What I found from actually doing it is it’s actually … It’s been okay. It’s been good, in fact. I think that people who genuinely like one of the aspects of something that I do like the other one as well. My website, if you go to the homepage of the website, it’s very much geared towards straightaway if you wanted to book the band.
All the stuff on there is … because I think 90% of people that go to the website stumble across it through Google or whatever they do. They want to see things that may want at their party or whatever, so it’s geared up for that. It doesn’t take long to make a few clicks on there and learn that there’s more to me than just that and then the other side of things that I’m involved in.
Brad: There’s a lot of hang-ups, isn’t there? You almost can’t be seen to be doing covers.
Dominic: I know that it just isn’t there.
Brad: What’s your take … What’s your feeling about it? Obviously, you’re at one with it evidently. How long did that take you to get over?
Dominic: It was more about … I was never hung up on it from a doing point of view. I have no problem telling people how I pay the mortgage and all that, because I feel like it’s an honest living. I love it. I absolutely love playing live. If I could just do one thing until I’m old and grey, it would be playing live.
Also, it’s selling records and anything. There’s something about that. That happens whether I do my original stuff or whether I do the … I don’t even like the word “cover stuff” nowadays because I still feel that what I do is honest enough. An interpretation is honest enough to … I never think it is covers. I guess that’s part of the answer. I don’t think that when I sing a song by Eddie Corcoran or a song by Frank Sinatra, I don’t feel like I’m doing a cover ever. I just feel like I’m doing the song.
Brad: Right. Okay. Psychologically, you’ve dealt with that.
Dominic: Yeah. I think that helps. Yeah, so when I do my original stuff … That’s interesting now as well because what I usually do is like if I’ve got a roomful of people who’ve come to see our show of what I’m doing with my own stuff, I would put covers in there. The balance is completely the other way. I might put two or three covers in there.
When I say covers, they might be really old songs that I just choose to do and talk about, and give people a little story about women. It’s more me, but it’s not me doing stuff that’s at a wedding or whatever. I think where I changed tact is whether or not are people coming to see me or am I there to entertain the people who don’t know who I am?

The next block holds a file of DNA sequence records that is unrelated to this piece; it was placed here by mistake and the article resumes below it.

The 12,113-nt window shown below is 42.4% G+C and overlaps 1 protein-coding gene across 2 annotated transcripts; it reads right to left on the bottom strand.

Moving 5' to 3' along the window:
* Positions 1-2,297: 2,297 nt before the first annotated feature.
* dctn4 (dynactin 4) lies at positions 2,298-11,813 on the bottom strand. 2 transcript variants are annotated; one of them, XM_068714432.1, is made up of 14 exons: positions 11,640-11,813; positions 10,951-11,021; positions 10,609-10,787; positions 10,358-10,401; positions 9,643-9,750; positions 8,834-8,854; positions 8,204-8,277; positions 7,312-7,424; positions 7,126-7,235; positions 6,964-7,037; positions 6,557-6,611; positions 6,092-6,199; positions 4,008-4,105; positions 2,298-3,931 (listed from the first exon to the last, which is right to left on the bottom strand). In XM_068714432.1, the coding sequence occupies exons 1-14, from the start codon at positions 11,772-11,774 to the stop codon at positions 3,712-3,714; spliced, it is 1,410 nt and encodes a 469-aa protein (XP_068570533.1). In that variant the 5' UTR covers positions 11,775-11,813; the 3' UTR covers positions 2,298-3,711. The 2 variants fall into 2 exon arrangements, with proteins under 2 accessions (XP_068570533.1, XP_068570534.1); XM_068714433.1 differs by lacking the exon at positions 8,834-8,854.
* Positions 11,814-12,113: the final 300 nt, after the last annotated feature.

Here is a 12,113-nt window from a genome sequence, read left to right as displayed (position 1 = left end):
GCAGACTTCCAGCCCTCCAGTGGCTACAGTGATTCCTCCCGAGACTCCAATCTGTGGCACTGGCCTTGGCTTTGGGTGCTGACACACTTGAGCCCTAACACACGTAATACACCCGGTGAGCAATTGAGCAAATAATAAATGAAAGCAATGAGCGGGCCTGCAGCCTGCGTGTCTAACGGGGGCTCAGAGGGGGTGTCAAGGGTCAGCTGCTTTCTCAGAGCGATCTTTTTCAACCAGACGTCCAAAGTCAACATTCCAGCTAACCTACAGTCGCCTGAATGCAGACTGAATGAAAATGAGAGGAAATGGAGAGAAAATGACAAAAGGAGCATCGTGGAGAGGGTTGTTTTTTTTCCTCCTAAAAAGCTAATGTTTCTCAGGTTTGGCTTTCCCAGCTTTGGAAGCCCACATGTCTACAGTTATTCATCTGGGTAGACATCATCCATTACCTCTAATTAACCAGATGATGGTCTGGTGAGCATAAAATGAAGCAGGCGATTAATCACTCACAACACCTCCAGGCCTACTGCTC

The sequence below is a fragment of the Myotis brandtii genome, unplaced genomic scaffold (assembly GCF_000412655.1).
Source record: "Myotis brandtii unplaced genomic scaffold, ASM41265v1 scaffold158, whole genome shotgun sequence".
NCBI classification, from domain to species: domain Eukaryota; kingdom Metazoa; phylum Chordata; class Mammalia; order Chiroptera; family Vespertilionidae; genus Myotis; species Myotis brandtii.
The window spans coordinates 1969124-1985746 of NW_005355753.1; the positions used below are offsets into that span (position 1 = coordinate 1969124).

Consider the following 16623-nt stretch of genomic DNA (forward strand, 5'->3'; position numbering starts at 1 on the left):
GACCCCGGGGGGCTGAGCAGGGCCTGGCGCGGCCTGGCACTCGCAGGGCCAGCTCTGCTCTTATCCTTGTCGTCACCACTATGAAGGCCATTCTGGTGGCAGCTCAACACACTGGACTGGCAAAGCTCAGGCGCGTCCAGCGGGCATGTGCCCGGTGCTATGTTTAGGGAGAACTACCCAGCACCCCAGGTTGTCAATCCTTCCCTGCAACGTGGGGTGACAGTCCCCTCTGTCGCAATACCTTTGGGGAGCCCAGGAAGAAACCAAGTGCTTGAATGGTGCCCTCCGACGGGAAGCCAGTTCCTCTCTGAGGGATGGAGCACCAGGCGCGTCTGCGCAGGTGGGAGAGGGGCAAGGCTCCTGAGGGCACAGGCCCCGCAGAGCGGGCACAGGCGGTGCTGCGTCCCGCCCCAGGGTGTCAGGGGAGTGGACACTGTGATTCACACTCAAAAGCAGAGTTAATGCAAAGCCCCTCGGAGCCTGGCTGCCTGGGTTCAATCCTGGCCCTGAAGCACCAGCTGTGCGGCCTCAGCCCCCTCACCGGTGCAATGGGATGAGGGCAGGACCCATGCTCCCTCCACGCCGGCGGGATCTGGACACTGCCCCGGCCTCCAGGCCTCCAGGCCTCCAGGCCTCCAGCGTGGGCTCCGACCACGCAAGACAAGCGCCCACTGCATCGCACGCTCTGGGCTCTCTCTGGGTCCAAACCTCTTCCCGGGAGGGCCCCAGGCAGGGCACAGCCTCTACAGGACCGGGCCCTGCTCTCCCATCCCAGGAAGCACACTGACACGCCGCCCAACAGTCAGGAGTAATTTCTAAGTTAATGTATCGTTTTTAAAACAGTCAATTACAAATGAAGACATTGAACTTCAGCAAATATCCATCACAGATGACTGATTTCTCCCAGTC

It’s those two different hats that I wear. If you’re at a function or a wedding, no one’s there specifically for you. You’re there to do a job and entertain or is it people coming to pay money to see you. There’s a slightly different approach to it.
Brad: We touched on there, the wedding and corporate and private events stuff. Let’s dig a little deeper into how you get the work for Dominic Halpin and the Honey B’s which is—I don’t want to use the word now, but I’m going to—the cover band stuff. You’ve been going for quite a number of years with that. I know in the early days, you were very big on search engine optimization side of things. How’s that progressed over the years?
Dominic: It’s interesting, isn’t it, because I did spend a lot of time working on all that. I think maybe five years ago, whatever, that was important. What I think is more important now is just having an identity as a band and actually just getting out there and doing it.
One of the things that I’ve always done with the group is keep it working. When we started out, we were doing shows, local shows, for nothing, for absolutely no money whatsoever, in a venue that looked nice and that we could have people come down and build up a bit of a rapport with.
That’s something that I used to do back in Australia quite a lot. There were venues there in Australia like, for example, the bottom of the Hilton Hotel. There’s a great bar called the marble bar. It was the most stunning, most beautiful bar in Sydney. I’ve always wanted to play there, but they were saying, “No, we only take duos and solo acts.”
What I did was I said to them, “We’ll do it as a band and we’ll take the solo money or duo money or whatever.” It was the smartest thing I did because we, always in that venue, attracted great clients. I knew from an early …
Brad: How did you do that, just by performing or were you going around and work in the room? You had some cards. What were you actually doing there to really get the value out of that?
Dominic: We’re just being seen in there. We were playing for an after-work crowd on a business day, on Thursday night. We were doing … We worked really hard in that bar and we had a lot of people in there that were business people. They got to know that night. That Thursday night was a great night to come down after work and enjoy yourself.